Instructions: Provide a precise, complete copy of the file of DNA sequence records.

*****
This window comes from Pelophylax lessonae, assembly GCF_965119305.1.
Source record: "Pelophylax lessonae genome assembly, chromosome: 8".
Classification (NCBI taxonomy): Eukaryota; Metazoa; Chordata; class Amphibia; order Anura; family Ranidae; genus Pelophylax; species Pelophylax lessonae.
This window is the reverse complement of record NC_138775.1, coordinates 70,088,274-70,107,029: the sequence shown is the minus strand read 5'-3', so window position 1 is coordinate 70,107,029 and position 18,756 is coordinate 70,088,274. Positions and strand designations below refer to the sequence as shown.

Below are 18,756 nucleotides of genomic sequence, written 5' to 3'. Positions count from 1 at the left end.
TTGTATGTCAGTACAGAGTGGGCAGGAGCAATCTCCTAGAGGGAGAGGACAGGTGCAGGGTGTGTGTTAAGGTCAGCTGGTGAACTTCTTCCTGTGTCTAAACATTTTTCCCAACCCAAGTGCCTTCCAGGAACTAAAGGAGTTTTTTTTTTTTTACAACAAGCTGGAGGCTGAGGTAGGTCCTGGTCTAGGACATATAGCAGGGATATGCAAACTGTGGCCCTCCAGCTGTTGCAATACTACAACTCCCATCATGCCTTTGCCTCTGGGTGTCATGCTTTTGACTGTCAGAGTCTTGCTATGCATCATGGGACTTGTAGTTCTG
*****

This window comes from Pelophylax lessonae, assembly GCF_965119305.1.
Source record: "Pelophylax lessonae genome assembly, chromosome: 8".
Classification (NCBI taxonomy): Eukaryota; Metazoa; Chordata; class Amphibia; order Anura; family Ranidae; genus Pelophylax; species Pelophylax lessonae.
This window is the reverse complement of record NC_138775.1, coordinates 70,088,274-70,107,029: the sequence shown is the minus strand read 5'-3', so window position 1 is coordinate 70,107,029 and position 18,756 is coordinate 70,088,274. Positions and strand designations below refer to the sequence as shown.

Below are 18,756 nucleotides of genomic sequence, written 5' to 3'. Positions count from 1 at the left end.
TTGTATGTCAGTACAGAGTGGGCAGGAGCAATCTCCTAGAGGGAGAGGACAGGTGCAGGGTGTGTGTTAAGGTCAGCTGGTGAACTTCTTCCTGTGTCTAAACATTTTTCCCAACCCAAGTGCCTTCCAGGAACTAAAGGAGTTTTTTTTTTTTTACAACAAGCTGGAGGCTGAGGTAGGTCCTGGTCTAGGACATATAGCAGGGATATGCAAACTGTGGCCCTCCAGCTGTTGCAATACTACAACTCCCATCATGCCTTTGCCTCTGGGTGTCATGCTTTTGACTGTCAGAGTCTTGCTATGCATCATGGGACTTGTAGTTCTG